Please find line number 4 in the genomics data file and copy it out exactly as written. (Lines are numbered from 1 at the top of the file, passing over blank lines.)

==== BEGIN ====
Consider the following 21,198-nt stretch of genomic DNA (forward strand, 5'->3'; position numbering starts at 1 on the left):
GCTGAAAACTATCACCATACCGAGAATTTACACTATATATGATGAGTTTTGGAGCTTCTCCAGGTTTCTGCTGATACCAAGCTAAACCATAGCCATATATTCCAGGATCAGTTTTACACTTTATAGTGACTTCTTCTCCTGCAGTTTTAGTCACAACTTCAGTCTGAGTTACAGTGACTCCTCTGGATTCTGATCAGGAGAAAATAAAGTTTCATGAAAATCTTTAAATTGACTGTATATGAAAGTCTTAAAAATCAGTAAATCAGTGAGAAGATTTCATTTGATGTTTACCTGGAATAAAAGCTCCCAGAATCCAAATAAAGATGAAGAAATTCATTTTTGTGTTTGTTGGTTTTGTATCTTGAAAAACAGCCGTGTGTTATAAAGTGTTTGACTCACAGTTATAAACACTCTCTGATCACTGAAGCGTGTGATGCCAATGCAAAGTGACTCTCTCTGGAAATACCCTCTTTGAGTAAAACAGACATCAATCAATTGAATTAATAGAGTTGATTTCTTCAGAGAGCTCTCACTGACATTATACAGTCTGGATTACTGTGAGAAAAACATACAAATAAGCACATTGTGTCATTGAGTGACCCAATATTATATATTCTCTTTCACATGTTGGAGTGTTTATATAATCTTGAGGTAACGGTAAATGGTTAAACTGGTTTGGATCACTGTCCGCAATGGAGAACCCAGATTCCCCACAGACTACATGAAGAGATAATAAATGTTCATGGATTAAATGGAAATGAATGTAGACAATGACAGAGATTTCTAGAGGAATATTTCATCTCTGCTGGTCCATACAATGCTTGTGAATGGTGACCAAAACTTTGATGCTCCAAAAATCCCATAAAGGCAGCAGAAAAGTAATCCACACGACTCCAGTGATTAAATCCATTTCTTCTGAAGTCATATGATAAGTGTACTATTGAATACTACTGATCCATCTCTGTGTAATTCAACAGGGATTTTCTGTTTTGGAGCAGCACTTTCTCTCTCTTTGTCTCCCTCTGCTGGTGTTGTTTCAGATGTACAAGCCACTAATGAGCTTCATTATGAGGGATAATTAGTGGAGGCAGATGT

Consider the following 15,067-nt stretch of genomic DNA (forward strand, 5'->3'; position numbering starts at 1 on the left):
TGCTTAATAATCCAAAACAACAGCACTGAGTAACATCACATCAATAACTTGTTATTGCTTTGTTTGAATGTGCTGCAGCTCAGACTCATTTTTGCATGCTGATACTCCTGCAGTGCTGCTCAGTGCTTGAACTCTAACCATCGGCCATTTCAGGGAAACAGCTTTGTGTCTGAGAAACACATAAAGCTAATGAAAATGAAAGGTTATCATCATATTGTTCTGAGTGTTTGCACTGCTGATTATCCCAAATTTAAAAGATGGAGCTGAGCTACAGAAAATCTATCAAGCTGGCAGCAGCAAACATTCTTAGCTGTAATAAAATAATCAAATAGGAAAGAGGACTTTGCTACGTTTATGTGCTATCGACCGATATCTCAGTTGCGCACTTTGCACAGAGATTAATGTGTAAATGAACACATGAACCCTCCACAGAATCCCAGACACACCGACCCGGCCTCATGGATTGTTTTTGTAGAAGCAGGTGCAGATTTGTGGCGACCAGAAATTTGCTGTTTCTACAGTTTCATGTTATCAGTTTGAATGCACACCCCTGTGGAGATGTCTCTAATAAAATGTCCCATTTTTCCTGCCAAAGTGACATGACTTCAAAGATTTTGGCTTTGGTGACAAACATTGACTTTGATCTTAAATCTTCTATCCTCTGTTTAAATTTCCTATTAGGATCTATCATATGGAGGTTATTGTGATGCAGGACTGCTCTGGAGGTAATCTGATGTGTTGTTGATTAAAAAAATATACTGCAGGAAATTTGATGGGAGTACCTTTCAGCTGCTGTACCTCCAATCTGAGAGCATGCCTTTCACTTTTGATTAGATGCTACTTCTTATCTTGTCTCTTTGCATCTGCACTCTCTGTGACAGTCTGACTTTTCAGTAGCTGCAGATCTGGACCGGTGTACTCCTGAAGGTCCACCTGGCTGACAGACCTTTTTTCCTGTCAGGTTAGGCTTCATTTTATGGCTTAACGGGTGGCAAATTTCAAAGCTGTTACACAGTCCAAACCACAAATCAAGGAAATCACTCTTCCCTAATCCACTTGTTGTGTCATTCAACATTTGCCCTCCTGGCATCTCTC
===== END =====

TGCTTAATAATCCAAAACAACAGCACTGAGTAACATCACATCAATAACTTGTTATTGCTTTGTTTGAATGTGCTGCAGCTCAGACTCATTTTTGCATGCTGATACTCCTGCAGTGCTGCTCAGTGCTTGAACTCTAACCATCGGCCATTTCAGGGAAACAGCTTTGTGTCTGAGAAACACATAAAGCTAATGAAAATGAAAGGTTATCATCATATTGTTCTGAGTGTTTGCACTGCTGATTATCCCAAATTTAAAAGATGGAGCTGAGCTACAGAAAATCTATCAAGCTGGCAGCAGCAAACATTCTTAGCTGTAATAAAATAATCAAATAGGAAAGAGGACTTTGCTACGTTTATGTGCTATCGACCGATATCTCAGTTGCGCACTTTGCACAGAGATTAATGTGTAAATGAACACATGAACCCTCCACAGAATCCCAGACACACCGACCCGGCCTCATGGATTGTTTTTGTAGAAGCAGGTGCAGATTTGTGGCGACCAGAAATTTGCTGTTTCTACAGTTTCATGTTATCAGTTTGAATGCACACCCCTGTGGAGATGTCTCTAATAAAATGTCCCATTTTTCCTGCCAAAGTGACATGACTTCAAAGATTTTGGCTTTGGTGACAAACATTGACTTTGATCTTAAATCTTCTATCCTCTGTTTAAATTTCCTATTAGGATCTATCATATGGAGGTTATTGTGATGCAGGACTGCTCTGGAGGTAATCTGATGTGTTGTTGATTAAAAAAATATACTGCAGGAAATTTGATGGGAGTACCTTTCAGCTGCTGTACCTCCAATCTGAGAGCATGCCTTTCACTTTTGATTAGATGCTACTTCTTATCTTGTCTCTTTGCATCTGCACTCTCTGTGACAGTCTGACTTTTCAGTAGCTGCAGATCTGGACCGGTGTACTCCTGAAGGTCCACCTGGCTGACAGACCTTTTTTCCTGTCAGGTTAGGCTTCATTTTATGGCTTAACGGGTGGCAAATTTCAAAGCTGTTACACAGTCCAAACCACAAATCAAGGAAATCACTCTTCCCTAATCCACTTGTTGTGTCATTCAACATTTGCCCTCCTGGCATCTCTC